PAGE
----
As our family grew, the presbytery became too small! The diocese offered us a former parish school in the 5th arrondissement, which is more centrally located. This much more spacious location allowed us to welcome two new families with their children. A small fraternity of consecrated single people was formed in the presbytery.

The fruits of this stage? The significant development of the prayer group, the integration into diocesan life strengthened by the ordination of Jacques Dubray as a permanent deacon and Serge Clémente as a deacon with a view to the priesthood, as well as offering training courses (Emmaus), Cana weekends and Ignatian retreats.

In the course of 1986, the question of a place for the sessions and retreats, which until then had been organised in guest houses, arose more and more. A providential proposal came from the Visitandine Sisters, who wished to leave their monastery of St Jérôme in the 13 th arrondissement and were looking for a community to ensure a presence before the sale.

Summer 1986: departure from the St Pierre district. Three families, including an evangelical Baptist couple, and two singles moved into this dilapidated monastery, but with a large park full of olive trees and above all offering the possibility of hosting groups, as well as our community meetings and weekends, and some memorable celebrations! The appointment of Serge Clémente as vicar to the parish of St Jérôme (later succeeded by Louis Marc Thomy in 1993) further anchored us in this new district, located in the north-east of Marseille.

The community’s determination to offer Ignatian sessions and retreats despite the precariousness of the site no doubt encouraged the Jesuits to entrust it with the ND du Roucas centre to continue the vocation of the house after their departure (transfer during the summer of 1987).

After three years at the monastery, Providence, through a substantial donation, enabled the purchase of several flats in a small condominium in the neighbourhood, Les Micocouliers. This made it possible to continue to put down roots in the area, and several families and single people moved in close to the church. This mixed community life, a fraternity of life and neighbourhood within 800m of each other, is like a testimony and bears fruit: an ecumenical prayer group, involvement in parish life, celebrations for God…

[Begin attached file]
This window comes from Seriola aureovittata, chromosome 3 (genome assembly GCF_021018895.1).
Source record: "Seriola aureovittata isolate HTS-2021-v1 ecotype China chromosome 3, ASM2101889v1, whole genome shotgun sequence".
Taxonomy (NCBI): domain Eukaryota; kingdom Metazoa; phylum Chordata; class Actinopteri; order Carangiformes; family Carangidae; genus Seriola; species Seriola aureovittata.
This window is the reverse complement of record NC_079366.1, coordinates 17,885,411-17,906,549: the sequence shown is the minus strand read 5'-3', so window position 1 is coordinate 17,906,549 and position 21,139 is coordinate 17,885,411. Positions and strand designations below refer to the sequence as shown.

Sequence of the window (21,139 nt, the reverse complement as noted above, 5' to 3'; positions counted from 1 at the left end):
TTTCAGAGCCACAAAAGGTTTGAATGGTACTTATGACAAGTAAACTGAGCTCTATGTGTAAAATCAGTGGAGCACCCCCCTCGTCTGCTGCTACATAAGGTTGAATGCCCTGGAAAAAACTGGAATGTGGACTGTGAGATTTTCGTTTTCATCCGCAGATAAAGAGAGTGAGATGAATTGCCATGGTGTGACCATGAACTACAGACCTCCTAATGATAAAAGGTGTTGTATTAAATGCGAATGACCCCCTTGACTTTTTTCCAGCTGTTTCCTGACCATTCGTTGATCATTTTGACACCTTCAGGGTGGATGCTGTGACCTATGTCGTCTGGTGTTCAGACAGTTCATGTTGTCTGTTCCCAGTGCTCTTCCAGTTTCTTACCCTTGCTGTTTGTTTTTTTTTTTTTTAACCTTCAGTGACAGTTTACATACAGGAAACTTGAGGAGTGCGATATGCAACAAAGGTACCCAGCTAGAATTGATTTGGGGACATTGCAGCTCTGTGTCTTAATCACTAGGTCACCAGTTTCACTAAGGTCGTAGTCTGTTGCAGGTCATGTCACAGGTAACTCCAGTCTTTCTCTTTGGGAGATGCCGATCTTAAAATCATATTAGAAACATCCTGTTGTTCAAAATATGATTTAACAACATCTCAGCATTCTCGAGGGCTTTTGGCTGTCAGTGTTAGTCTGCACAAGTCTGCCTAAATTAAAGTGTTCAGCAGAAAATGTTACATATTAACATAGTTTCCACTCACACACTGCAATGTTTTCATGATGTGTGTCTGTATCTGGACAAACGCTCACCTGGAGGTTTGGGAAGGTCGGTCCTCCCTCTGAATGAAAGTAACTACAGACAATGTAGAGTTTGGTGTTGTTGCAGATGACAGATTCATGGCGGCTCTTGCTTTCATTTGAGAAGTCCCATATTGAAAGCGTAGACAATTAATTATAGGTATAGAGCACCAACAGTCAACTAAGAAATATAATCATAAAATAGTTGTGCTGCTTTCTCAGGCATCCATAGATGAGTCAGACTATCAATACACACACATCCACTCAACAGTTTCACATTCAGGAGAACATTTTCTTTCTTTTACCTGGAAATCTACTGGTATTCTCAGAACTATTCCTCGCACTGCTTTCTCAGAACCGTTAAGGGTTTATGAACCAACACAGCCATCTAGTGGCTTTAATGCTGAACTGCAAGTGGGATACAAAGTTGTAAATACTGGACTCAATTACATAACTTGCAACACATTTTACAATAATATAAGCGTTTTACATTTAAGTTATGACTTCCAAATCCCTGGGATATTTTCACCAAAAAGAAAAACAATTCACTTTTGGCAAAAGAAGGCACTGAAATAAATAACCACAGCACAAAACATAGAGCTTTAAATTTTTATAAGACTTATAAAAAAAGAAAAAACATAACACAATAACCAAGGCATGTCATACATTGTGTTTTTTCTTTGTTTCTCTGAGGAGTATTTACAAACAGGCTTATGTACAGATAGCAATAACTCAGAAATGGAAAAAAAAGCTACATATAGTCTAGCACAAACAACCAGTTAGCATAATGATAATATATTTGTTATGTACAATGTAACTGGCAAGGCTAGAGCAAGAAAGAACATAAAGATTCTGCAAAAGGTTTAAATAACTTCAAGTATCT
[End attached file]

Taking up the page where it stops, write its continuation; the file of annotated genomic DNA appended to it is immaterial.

At the time, the community had two lungs: Le Roucas, a reception center in a very residential area, and the parish of St Jérôme in the 13th arrondissement (at the start of the northern neighbourhoods) in a very mixed context with housing estates.

In 1998, when Mgr Panafieu entrusted the Mazargues parish to the community and the brothers and sisters gradually left the area (except for us!), the seeds were still sown, at least in ecumenical relations. Since then, the five churches in the area (Armenian Apostolic, Evangelical, Syriac Orthodox, Evangelical Reformed and Catholic) have maintained close links and meet several times a year.

Blessed be the Lord who sees further than we do! ■ F. & P. H..

Cet article fait partie du numéro 078 de la revue FOI

CHEMIN NEUF CELEBRATES ITS 50TH ANNIVERSARY

september-october-november 2023